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Old January 21, 2013, 09:45 AM   #1
Bill Daniel
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Cause I don't have one

So now I have a bug for a .45-70 lever action rifle. Can anyone with experience with that caliber in a Henry, Marlin, Rossi or Winchester tell me why I should or should not buy his particular rifle?
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Old January 21, 2013, 10:19 AM   #2
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My son has a Marlin in 45/70. I don't recall which model - if there is more than one.

I've shot it enough to have an opinion. These are the down sides.

It does kick quite a bit.

If wasn't really scope friendly. The scope sat rather high. He took it off - in part because of the next observation.

It has a trajectory like a mortar. That's ok for a range where you know the distance to the target. Not so good if you are hunting in an open area. I don't think you need a scope at those ranges.

The ammunition is a bit on the expensive side.
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Old January 21, 2013, 10:39 AM   #3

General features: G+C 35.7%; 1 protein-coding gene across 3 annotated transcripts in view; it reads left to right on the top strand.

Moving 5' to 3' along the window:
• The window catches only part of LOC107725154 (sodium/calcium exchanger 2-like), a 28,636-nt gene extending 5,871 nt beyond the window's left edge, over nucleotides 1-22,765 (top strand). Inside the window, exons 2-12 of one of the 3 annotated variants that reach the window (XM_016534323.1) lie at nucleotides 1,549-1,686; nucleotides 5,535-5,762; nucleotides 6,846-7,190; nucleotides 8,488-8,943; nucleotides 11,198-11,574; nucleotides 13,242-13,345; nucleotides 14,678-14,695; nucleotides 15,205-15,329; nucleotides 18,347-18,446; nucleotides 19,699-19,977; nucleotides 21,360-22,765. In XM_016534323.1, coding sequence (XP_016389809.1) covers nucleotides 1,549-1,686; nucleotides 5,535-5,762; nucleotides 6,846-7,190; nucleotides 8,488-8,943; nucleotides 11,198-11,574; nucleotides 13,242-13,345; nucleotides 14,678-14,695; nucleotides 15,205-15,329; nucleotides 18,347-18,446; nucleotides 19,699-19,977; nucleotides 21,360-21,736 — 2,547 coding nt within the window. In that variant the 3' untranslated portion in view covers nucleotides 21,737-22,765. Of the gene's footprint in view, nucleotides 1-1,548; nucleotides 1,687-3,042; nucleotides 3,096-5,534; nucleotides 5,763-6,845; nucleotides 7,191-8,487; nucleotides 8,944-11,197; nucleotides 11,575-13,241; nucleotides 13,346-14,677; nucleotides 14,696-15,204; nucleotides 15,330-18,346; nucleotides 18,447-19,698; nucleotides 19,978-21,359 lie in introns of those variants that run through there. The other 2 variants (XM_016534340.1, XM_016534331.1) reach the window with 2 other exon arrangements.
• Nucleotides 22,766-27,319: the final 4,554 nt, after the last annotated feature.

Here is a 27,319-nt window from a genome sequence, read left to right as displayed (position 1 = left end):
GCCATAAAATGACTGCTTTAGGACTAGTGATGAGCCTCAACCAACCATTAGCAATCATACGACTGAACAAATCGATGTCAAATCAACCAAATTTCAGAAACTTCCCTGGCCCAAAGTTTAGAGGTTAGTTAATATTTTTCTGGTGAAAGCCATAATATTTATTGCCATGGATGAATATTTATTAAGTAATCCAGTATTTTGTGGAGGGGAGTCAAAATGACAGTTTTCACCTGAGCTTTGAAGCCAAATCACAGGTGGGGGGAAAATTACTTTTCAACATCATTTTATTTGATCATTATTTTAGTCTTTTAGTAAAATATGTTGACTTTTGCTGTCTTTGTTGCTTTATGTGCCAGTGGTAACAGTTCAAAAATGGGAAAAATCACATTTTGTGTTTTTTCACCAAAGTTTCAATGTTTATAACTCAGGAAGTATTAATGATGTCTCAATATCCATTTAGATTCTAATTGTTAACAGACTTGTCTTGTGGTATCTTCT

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Marlin if actually planning to "hunt regularly" and if on. lower budget of any sort. OTOH, Browning if as just. "Wanna have a classic .45-70" for general enjoyment and heirloom passdown.

The Browning '86--made in the Miroku, Japan plant (and importantly no longer made) same place and probably much of the tooling as the current/recent Winchester levers but without all the lawyering safety and rebound "stuff" of the newer Win's--reeks of history, is very true to the original Browning/Winchester, and is a classic in its own right. Famous for its smooth, stout action and slim lines. Highly sought after, you'll be looking over $1000 for any of its configurations in any kind of shape, much over if pristine. My favorite, the 22" carbine, is much lighter and more carryable for daily tromping. The 26" (?) octgonal rifle--heavier and less wieldable as you might guess, also better for stationary shooting, that same heavy barrel helps steady the not-insignificant muzzle rise and overall mass moderates the kick. The octagonal also has the traditional "rifle"-sharp crescent butt, versus the carbine's more gentle curve, also traditional for oriiginal 86 as well as 66-73-92-94 carbines. The Brownings come (came) in two primary forms High grade--with a fair amount of engraving/figuring nd polish, and standard, with prices commensurate to their levels of finish. The standard grade is no slouch with a high polish stock. Browning finishes aren't loved by all, as this era's guns are topped off with a poly coat. They're good lookers regardless and not.a bother to me--for now--but many with the patience and skills have stripped it and given it a good ol' oil finish. It's mostly an up close/tactile thing for those who've decided to do that. My take: if someone skilled in refinishes wanted to volunteer to re-do mine as a gift, I'd say sure! Otherwise, not for now.